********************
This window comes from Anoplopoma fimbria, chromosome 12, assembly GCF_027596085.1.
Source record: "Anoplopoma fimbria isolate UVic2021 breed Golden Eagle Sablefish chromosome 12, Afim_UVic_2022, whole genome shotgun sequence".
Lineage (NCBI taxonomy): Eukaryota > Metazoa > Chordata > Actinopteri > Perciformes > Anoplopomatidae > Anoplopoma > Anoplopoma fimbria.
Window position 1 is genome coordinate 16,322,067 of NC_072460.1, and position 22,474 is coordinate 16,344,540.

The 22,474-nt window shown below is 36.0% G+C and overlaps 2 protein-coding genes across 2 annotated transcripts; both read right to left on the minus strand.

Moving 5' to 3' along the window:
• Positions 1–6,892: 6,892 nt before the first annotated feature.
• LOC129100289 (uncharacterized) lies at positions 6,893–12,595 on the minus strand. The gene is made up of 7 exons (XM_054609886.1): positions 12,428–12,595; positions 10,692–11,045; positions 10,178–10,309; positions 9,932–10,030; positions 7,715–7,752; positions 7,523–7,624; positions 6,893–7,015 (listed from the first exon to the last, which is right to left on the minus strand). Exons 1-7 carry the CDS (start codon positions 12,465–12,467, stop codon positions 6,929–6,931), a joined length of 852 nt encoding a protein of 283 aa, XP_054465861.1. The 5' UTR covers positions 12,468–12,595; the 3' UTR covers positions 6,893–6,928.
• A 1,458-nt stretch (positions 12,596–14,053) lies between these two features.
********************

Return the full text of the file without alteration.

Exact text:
This window comes from Anoplopoma fimbria, chromosome 12, assembly GCF_027596085.1.
Source record: "Anoplopoma fimbria isolate UVic2021 breed Golden Eagle Sablefish chromosome 12, Afim_UVic_2022, whole genome shotgun sequence".
Lineage (NCBI taxonomy): Eukaryota > Metazoa > Chordata > Actinopteri > Perciformes > Anoplopomatidae > Anoplopoma > Anoplopoma fimbria.
Window position 1 is genome coordinate 16,322,067 of NC_072460.1, and position 22,474 is coordinate 16,344,540.

The 22,474-nt window shown below is 36.0% G+C and overlaps 2 protein-coding genes across 2 annotated transcripts; both read right to left on the minus strand.

Moving 5' to 3' along the window:
• Positions 1–6,892: 6,892 nt before the first annotated feature.
• LOC129100289 (uncharacterized) lies at positions 6,893–12,595 on the minus strand. The gene is made up of 7 exons (XM_054609886.1): positions 12,428–12,595; positions 10,692–11,045; positions 10,178–10,309; positions 9,932–10,030; positions 7,715–7,752; positions 7,523–7,624; positions 6,893–7,015 (listed from the first exon to the last, which is right to left on the minus strand). Exons 1-7 carry the CDS (start codon positions 12,465–12,467, stop codon positions 6,929–6,931), a joined length of 852 nt encoding a protein of 283 aa, XP_054465861.1. The 5' UTR covers positions 12,468–12,595; the 3' UTR covers positions 6,893–6,928.
• A 1,458-nt stretch (positions 12,596–14,053) lies between these two features.